ResearchBlogging.orgAssuming current rates of increase, there should be 7 million Amish in 2100, and 44 million Amish in 2150. I don’t believe these numbers will pan out. I will explain why later in detail, but first, let’s look at the paper from which I extracted these statistics and projections. Religion, fertility and genes: a dual inheritance model:

Religious people nowadays have more children on average than their secular counterparts. This paper uses a simple model to explore the evolutionary implications of this difference. It assumes that fertility is determined entirely by culture, whereas subjective predisposition towards religion is influenced by genetic endowment. People who carry a certain ‘religiosity’ gene are more likely than average to become or remain religious. The paper considers the effect of religious defections and exogamy on the religious and genetic composition of society. Defections reduce the ultimate share of the population with religious allegiance and slow down the spread of the religiosity gene. However, provided the fertility differential persists, and people with a religious allegiance mate mainly with people like themselves, the religiosity gene will eventually predominate despite a high rate of defection. This is an example of ‘cultural hitch-hiking’, whereby a gene spreads because it is able to hitch a ride with a high-fitness cultural practice. The theoretical arguments are supported by numerical simulations.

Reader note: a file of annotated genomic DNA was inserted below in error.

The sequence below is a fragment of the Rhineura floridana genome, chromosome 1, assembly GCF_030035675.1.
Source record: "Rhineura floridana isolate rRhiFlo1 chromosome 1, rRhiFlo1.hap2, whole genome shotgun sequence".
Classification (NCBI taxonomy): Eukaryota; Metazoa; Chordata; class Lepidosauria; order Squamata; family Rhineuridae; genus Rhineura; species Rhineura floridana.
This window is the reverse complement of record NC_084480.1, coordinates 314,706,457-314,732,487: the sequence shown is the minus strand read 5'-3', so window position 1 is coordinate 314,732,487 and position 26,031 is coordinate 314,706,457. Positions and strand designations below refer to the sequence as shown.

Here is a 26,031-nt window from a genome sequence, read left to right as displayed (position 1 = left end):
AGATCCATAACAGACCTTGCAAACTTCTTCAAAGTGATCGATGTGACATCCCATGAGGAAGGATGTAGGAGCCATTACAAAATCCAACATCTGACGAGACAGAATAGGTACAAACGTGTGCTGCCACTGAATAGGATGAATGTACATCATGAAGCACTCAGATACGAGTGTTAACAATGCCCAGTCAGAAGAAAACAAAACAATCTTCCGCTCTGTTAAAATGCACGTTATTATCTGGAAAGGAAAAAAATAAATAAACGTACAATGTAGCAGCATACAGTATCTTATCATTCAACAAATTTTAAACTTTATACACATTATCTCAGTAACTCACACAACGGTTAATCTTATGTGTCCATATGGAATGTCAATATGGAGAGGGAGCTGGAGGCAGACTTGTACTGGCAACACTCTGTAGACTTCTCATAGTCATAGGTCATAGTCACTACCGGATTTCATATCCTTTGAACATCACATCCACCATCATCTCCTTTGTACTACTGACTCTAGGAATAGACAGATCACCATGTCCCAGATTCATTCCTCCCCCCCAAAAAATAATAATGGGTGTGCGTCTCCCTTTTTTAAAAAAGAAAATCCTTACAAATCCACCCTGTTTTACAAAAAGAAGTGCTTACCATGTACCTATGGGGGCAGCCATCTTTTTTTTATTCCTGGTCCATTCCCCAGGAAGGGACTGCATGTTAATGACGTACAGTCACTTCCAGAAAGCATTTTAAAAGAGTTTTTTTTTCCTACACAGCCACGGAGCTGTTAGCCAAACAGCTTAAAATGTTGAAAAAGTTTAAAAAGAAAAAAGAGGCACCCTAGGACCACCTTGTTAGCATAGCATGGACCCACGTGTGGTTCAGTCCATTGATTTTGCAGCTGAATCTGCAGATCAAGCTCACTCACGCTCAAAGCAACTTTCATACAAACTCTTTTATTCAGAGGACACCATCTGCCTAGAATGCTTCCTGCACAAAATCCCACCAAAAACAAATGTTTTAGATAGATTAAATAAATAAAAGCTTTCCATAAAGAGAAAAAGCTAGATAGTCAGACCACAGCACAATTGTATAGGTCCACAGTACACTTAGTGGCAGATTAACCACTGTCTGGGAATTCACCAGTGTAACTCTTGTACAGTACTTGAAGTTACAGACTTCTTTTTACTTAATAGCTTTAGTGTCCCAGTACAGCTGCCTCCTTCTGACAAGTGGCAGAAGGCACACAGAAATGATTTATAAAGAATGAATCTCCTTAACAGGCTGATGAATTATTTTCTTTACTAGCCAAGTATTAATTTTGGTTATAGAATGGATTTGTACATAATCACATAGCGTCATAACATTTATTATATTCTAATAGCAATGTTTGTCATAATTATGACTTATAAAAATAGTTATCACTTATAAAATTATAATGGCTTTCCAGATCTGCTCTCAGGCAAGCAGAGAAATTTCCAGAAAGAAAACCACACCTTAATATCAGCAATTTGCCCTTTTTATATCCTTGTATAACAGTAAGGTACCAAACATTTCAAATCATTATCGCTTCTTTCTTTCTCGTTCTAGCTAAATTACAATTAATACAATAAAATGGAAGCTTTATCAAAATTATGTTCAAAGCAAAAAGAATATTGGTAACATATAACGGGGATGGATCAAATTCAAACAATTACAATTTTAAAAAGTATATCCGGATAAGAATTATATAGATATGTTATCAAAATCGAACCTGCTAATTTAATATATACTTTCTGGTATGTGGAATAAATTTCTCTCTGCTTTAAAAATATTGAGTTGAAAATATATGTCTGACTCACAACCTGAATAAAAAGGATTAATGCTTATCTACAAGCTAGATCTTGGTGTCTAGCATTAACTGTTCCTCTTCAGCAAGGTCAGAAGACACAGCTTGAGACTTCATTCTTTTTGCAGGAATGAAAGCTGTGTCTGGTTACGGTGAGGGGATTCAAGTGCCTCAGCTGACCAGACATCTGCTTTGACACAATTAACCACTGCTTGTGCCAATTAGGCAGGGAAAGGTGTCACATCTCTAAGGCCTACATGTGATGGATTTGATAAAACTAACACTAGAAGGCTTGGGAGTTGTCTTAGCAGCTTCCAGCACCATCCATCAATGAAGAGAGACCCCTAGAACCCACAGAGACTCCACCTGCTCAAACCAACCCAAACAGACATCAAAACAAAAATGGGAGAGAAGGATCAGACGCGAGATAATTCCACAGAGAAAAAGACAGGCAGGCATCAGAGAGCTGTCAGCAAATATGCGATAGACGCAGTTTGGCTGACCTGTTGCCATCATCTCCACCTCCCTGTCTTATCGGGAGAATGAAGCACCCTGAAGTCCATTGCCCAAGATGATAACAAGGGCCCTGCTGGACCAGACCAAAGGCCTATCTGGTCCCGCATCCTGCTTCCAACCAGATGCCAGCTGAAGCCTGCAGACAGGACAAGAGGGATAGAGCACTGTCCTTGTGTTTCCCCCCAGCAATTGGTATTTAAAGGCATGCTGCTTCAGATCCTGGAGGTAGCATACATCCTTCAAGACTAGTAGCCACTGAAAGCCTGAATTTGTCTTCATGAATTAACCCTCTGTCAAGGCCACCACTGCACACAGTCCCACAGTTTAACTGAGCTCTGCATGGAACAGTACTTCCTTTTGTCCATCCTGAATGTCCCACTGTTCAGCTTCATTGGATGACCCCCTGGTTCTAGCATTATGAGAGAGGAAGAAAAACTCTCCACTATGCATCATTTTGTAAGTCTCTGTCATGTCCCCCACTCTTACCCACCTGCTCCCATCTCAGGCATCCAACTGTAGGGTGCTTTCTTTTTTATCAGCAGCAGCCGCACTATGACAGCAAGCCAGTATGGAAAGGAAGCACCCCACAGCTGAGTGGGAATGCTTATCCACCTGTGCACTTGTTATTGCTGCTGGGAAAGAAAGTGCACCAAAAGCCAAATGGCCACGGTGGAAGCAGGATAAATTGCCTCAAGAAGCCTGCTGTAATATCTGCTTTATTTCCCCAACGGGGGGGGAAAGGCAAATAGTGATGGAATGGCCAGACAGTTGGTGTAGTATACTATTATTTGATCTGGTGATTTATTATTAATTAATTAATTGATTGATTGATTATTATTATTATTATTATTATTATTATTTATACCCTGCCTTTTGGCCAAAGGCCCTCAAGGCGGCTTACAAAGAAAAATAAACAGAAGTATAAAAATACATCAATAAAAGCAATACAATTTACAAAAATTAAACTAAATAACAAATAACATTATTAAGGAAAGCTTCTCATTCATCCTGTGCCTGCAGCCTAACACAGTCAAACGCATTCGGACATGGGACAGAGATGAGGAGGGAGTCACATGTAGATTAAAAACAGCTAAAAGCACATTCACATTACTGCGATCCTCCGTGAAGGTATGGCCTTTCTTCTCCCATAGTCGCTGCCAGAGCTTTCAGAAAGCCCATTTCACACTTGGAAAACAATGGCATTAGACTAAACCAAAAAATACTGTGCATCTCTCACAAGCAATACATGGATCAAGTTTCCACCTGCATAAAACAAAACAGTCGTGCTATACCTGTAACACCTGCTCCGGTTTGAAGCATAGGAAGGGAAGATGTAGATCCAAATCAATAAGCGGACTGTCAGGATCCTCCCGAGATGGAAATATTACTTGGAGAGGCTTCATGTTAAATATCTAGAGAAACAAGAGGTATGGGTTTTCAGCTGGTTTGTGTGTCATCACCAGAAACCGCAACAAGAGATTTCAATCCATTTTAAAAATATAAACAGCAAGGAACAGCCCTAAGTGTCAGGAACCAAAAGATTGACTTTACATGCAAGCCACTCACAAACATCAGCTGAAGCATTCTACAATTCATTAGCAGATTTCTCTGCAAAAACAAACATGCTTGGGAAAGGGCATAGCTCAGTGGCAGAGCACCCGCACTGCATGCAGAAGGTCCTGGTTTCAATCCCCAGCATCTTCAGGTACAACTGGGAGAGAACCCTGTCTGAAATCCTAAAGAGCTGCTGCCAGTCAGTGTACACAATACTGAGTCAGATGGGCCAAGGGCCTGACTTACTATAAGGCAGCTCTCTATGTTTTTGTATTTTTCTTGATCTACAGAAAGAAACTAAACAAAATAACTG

Let’s be frank: some of this is “no shit.” “Provided the fertility differential persists” is a major central assumption of their argument. The paper is full of mathematical models, simulations, and inferences from those models tweaking the parameters. It also uses both haploid and diploid frameworks of inheritance, as well as placing the argument in a broader evolutionary framework of how religion could emerge and spread. You can read the whole paper online because it is open access.